Written by Daniel Crate | April 3, 2023
I was never great at skateboarding, either in real life or on a PlayStation 1. But when you think of skateboarding the one name that springs to mind is Tony Hawk.
His name has enabled him to create a billion-dollar video game franchise. But in the early 90s he was offered $500,000 USD by a video games company who wanted to buy all of the rights to his name.
$500,000 would be a life changing amount of money to anyone.
But Tony Hawk declined the offer and retained ownership of his name. Instead of accepting a one-off lump sum, he decided to roll the dice and increase the value of his brand. Over time, he managed to license his brand out to others (video game companies, skateboarding manufacturers and clothing companies etc.). In return, he would receive royalties on every unit sold.
It turned out there were lots of people who wanted to buy skateboarding video games. The rest is history.
Selling verses licensing your brand name?
The above touches upon some pros and cons of choosing to retain ownership of your brand.
But if your brand name happens to be your actual name, you should take an extra pause and think about the practical ramifications of selling your rights.
For example, the Netflix biopic series “Halston”, starring Ewan McGregor highlights how you can become unstuck. Roy Halston, the famous fashion designer behind the iconic Halston dress would have celebrities wanting to wear his clothing on red carpets around the world during the ‘70s and ‘80s.
However, he needed a cash injection into his finances and in 1983 his company entered into a 6-year licensing deal which could have been worth up to a reported $1B USD with the US retail chain, JCPenney. The “Halston III” line aimed to make his high-end brand accessible to the man and woman on the high street. However, the move began to backfire as it meant his brand was no longer associated with the high-end fashion market and many boutiques stopped stocking his ranges.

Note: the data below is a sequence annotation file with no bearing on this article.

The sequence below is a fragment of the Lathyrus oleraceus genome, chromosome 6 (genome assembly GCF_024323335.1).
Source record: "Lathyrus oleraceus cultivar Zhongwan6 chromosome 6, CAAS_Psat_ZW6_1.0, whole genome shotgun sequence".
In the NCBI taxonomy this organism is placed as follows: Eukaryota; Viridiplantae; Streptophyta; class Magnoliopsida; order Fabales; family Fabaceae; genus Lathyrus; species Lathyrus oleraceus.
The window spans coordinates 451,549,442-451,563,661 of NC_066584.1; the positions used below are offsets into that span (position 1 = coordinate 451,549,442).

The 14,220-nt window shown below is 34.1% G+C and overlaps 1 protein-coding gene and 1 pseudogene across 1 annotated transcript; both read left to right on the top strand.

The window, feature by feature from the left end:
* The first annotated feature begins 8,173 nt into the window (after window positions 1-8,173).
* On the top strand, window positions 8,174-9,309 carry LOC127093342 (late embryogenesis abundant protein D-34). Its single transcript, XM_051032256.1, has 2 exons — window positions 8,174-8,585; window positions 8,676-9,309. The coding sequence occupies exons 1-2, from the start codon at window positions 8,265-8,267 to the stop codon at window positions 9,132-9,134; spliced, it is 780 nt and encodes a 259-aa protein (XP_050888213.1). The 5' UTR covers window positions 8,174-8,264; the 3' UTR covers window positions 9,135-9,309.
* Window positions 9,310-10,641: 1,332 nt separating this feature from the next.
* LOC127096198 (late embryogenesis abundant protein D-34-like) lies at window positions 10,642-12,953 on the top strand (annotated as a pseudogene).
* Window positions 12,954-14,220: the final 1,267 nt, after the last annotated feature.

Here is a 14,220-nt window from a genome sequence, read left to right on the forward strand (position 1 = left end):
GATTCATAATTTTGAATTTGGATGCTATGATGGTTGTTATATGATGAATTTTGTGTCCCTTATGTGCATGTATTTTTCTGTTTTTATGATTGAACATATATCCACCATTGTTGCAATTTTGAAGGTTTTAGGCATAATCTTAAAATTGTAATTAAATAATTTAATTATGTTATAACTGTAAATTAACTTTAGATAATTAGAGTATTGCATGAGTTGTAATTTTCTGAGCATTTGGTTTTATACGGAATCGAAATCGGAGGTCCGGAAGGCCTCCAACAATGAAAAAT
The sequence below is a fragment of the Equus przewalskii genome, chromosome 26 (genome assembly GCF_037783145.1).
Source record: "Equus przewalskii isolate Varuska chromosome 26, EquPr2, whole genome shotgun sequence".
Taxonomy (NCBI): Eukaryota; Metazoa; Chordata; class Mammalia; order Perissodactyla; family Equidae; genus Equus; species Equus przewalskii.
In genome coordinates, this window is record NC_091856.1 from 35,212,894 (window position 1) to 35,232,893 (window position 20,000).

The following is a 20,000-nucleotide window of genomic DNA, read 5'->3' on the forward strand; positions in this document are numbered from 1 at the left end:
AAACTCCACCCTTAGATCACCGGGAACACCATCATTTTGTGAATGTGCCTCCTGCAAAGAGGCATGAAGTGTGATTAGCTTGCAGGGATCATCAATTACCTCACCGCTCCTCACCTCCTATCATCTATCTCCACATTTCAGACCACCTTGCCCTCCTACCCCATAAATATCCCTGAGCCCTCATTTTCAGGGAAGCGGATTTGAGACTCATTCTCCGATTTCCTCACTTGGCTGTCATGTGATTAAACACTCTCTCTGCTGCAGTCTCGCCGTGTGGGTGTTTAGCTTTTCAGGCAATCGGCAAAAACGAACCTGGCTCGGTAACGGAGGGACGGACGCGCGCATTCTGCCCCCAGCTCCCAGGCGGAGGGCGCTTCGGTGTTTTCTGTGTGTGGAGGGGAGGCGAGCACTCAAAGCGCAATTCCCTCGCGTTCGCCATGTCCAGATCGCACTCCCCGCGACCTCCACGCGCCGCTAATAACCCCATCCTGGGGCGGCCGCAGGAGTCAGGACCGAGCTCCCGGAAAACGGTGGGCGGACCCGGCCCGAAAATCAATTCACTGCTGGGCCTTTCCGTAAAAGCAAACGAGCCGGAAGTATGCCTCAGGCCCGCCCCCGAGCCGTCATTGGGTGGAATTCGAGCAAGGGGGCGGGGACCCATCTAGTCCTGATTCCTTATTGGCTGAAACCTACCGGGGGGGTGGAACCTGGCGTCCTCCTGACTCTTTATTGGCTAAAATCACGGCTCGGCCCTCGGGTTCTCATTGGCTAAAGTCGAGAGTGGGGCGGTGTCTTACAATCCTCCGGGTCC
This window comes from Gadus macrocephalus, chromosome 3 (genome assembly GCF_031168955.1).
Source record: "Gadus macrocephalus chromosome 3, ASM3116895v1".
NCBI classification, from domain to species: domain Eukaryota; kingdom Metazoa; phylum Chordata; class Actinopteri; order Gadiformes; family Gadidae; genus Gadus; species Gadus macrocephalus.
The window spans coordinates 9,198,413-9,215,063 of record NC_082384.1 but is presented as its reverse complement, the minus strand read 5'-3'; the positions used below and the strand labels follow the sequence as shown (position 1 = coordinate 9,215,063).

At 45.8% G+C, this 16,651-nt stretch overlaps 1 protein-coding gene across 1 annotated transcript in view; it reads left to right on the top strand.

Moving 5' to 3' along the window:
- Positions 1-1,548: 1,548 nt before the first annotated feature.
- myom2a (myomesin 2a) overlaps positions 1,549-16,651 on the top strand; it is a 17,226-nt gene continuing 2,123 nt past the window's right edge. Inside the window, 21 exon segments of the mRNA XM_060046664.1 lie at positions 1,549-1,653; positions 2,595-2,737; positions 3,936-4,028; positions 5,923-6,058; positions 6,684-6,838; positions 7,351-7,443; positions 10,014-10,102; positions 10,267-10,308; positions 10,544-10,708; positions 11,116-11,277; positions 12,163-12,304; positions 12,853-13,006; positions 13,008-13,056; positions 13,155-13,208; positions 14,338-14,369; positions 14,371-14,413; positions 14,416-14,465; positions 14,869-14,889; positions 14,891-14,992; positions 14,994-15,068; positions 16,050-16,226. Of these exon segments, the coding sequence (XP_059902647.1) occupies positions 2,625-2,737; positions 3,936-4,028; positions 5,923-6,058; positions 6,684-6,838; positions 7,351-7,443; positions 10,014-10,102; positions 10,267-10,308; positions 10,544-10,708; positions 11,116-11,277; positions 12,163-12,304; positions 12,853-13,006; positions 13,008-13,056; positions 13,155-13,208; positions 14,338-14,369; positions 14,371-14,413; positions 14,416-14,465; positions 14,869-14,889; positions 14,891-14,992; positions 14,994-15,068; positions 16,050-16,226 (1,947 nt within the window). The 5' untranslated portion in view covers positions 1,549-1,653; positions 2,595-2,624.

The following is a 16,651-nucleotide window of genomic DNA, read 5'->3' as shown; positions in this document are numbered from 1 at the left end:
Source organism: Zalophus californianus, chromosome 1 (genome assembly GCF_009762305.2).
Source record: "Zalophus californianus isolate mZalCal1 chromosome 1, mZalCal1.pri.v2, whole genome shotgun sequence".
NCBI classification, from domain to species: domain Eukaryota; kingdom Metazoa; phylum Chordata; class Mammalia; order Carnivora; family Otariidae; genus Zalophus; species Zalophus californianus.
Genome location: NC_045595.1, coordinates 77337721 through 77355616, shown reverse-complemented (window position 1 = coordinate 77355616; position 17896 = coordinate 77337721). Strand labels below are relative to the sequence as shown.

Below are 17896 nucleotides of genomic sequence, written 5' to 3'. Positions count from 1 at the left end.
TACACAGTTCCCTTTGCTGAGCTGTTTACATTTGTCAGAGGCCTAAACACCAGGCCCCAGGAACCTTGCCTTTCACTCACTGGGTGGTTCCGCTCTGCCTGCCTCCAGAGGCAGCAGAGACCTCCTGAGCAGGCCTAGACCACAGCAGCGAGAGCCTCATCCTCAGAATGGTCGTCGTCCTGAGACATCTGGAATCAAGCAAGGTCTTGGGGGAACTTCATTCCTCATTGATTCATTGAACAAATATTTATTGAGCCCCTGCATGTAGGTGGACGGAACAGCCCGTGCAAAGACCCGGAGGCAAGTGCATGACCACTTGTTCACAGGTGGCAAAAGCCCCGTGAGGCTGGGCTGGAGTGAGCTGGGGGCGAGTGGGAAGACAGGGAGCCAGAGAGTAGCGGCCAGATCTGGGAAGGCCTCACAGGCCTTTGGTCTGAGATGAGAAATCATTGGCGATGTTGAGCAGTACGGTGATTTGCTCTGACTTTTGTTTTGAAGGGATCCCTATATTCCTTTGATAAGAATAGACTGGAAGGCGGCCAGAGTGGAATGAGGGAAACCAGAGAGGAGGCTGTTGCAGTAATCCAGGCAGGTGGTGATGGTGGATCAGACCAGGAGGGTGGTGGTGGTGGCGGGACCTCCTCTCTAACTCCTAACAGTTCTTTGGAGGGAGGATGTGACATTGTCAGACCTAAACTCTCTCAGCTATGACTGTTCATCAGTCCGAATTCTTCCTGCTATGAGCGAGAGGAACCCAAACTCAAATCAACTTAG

As Halston’s high end brand continued to dilute, his company was acquired, and he began to lose the right to use his name. By 1984 he was banned from using his name at all as a brand or have any creative control over how his name was used by the buyers.
We understand business moves quickly and you need to make decisions based on a set of real-world factors at the time. We are always happy to discuss the risks and benefits of various options with our clients to help inform their wider decision-making process.
If you need help protecting or exploiting your brand, please feel free to get in touch with one of our specialist lawyers.
In the meantime, there is little risk of a Crate hitting the catwalks anytime soon.
Written by Daniel Crate – Solicitor
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